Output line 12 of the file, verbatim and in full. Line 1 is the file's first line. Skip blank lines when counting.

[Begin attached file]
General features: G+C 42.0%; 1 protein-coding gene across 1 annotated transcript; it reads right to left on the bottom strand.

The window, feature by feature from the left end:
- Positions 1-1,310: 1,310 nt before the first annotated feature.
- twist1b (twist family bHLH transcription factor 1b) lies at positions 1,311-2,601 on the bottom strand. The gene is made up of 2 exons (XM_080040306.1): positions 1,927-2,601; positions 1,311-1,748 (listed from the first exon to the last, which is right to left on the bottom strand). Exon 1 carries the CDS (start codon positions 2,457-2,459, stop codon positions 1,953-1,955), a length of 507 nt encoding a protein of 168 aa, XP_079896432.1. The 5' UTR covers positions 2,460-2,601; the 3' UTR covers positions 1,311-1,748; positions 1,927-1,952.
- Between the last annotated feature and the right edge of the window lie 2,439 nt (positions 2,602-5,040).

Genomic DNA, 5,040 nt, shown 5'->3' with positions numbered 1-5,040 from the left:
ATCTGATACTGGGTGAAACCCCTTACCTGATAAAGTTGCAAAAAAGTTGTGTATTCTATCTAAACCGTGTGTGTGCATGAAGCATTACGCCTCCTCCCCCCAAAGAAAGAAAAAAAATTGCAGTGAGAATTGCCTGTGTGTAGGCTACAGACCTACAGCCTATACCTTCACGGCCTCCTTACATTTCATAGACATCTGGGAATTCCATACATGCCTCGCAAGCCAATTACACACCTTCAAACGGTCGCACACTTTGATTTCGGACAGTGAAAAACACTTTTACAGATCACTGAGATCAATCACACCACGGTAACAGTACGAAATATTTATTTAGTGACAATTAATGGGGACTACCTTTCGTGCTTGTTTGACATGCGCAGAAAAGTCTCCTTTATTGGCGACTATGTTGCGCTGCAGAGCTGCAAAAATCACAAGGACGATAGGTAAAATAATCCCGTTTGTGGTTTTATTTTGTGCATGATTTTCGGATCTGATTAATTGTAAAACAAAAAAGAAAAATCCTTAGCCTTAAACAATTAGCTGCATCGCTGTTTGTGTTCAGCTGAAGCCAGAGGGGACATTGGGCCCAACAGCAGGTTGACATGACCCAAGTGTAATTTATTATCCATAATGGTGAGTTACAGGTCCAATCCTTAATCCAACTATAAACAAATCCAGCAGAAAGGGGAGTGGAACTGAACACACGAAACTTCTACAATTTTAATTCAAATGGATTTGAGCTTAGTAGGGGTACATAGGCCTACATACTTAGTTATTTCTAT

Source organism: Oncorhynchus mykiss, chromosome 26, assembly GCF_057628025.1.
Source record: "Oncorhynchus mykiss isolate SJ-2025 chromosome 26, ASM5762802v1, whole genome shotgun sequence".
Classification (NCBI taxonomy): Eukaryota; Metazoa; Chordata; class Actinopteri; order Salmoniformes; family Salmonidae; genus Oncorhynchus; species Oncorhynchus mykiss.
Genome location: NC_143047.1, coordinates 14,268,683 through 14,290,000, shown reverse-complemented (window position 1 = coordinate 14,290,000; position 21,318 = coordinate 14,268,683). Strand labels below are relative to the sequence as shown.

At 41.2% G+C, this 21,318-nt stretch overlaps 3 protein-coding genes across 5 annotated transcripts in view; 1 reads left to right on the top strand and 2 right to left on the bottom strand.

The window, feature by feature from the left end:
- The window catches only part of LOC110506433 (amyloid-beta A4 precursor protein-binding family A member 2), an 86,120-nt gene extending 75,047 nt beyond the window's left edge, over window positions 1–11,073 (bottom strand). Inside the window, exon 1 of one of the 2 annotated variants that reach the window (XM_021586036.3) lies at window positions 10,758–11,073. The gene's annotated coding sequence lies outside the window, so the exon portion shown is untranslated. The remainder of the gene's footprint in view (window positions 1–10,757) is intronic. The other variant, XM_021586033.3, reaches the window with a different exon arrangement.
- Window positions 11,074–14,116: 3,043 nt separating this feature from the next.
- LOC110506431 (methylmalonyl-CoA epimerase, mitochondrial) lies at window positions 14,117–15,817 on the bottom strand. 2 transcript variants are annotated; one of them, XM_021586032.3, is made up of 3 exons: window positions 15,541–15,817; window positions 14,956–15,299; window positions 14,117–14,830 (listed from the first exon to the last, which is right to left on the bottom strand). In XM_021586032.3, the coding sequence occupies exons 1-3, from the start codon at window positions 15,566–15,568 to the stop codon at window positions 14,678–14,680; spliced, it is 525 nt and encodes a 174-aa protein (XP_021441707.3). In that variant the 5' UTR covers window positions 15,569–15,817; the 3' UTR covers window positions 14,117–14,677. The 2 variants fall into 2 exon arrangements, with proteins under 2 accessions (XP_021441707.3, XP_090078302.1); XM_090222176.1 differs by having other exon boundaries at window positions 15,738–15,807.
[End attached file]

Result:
At 41.2% G+C, this 21,318-nt stretch overlaps 3 protein-coding genes across 5 annotated transcripts in view; 1 reads left to right on the top strand and 2 right to left on the bottom strand.